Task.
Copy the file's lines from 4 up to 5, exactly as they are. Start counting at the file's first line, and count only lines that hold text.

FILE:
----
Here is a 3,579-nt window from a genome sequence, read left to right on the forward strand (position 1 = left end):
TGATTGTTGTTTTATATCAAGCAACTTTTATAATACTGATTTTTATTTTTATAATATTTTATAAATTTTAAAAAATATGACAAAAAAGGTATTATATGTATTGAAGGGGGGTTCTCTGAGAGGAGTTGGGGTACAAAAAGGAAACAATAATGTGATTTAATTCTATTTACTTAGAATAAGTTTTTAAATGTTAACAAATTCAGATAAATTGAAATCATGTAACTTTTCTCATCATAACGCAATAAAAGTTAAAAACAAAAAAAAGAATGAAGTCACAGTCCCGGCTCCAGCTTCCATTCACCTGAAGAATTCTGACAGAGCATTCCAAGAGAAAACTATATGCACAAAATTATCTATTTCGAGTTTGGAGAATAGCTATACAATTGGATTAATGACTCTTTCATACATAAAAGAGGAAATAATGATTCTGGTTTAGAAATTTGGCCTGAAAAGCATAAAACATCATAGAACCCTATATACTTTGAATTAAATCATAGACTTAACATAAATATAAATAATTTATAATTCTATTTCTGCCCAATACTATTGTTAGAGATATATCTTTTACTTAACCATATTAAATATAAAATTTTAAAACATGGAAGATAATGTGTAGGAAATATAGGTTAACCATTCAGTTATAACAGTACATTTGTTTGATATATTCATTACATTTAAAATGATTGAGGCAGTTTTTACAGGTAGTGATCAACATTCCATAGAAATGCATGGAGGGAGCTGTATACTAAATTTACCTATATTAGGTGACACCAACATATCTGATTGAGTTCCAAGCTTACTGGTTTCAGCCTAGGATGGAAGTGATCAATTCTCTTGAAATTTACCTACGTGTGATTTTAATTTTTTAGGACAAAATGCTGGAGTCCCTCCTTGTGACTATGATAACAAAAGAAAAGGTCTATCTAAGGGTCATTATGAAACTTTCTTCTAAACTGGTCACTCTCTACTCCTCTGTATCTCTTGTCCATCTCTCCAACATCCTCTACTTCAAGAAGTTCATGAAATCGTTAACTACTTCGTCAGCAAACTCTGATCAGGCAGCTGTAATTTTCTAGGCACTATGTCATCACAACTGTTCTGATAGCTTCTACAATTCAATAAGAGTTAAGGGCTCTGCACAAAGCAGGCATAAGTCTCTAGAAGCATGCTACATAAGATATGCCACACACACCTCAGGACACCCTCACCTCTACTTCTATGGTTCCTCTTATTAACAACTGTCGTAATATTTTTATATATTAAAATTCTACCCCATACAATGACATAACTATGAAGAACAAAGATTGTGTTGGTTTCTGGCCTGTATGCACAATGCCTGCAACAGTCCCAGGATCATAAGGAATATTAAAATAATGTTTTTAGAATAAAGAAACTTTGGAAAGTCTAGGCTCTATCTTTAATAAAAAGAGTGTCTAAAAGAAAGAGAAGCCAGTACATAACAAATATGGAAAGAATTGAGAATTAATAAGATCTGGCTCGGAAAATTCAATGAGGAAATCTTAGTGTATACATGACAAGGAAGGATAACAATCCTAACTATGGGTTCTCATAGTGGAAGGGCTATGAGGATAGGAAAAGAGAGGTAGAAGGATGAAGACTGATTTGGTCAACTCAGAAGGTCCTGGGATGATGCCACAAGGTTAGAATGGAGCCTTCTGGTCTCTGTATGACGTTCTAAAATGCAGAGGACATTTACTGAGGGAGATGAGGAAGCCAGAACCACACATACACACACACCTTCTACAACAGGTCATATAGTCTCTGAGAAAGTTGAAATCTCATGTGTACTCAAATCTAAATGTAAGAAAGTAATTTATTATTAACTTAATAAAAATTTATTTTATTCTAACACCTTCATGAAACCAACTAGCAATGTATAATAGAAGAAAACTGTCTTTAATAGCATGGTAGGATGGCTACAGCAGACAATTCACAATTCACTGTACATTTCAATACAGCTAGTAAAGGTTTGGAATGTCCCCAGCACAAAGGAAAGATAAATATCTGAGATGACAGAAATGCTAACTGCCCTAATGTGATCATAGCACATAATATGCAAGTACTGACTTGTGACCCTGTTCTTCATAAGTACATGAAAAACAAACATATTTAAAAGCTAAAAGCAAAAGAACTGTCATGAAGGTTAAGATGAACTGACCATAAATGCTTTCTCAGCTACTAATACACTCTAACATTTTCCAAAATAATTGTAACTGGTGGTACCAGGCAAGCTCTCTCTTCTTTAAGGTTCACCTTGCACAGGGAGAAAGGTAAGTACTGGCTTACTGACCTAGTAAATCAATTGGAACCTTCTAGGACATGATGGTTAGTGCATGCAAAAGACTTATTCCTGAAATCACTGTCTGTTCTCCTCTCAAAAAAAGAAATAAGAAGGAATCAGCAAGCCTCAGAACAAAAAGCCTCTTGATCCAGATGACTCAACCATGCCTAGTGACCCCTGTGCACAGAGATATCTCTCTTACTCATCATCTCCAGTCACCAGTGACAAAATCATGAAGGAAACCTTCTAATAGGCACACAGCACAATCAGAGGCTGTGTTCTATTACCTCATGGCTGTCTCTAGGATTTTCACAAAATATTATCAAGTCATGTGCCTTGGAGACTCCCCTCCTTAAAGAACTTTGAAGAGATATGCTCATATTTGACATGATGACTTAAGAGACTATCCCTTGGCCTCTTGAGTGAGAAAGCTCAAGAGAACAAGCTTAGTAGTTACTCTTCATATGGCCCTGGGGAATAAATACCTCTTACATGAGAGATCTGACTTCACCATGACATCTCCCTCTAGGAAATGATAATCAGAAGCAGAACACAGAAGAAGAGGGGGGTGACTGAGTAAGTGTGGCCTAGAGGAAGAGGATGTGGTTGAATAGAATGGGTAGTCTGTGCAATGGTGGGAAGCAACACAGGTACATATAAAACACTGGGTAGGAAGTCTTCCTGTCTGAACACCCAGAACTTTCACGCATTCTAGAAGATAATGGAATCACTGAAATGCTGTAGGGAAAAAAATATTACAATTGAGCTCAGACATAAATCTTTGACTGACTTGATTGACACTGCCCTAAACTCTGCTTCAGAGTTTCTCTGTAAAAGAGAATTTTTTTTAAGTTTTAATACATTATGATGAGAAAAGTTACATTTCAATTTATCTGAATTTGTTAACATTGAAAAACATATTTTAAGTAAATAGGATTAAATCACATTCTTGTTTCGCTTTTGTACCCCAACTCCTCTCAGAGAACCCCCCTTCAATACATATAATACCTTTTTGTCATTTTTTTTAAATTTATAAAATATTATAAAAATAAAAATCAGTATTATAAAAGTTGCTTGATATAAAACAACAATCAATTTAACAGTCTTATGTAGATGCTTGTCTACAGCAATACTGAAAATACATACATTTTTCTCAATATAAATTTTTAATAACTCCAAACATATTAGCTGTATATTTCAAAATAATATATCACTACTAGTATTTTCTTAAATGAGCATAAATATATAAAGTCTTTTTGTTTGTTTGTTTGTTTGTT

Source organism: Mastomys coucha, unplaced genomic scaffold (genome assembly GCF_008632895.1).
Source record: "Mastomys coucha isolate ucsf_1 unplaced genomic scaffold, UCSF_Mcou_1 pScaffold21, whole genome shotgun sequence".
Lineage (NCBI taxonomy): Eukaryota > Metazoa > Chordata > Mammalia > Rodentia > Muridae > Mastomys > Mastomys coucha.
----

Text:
Source record: "Mastomys coucha isolate ucsf_1 unplaced genomic scaffold, UCSF_Mcou_1 pScaffold21, whole genome shotgun sequence".
Lineage (NCBI taxonomy): Eukaryota > Metazoa > Chordata > Mammalia > Rodentia > Muridae > Mastomys > Mastomys coucha.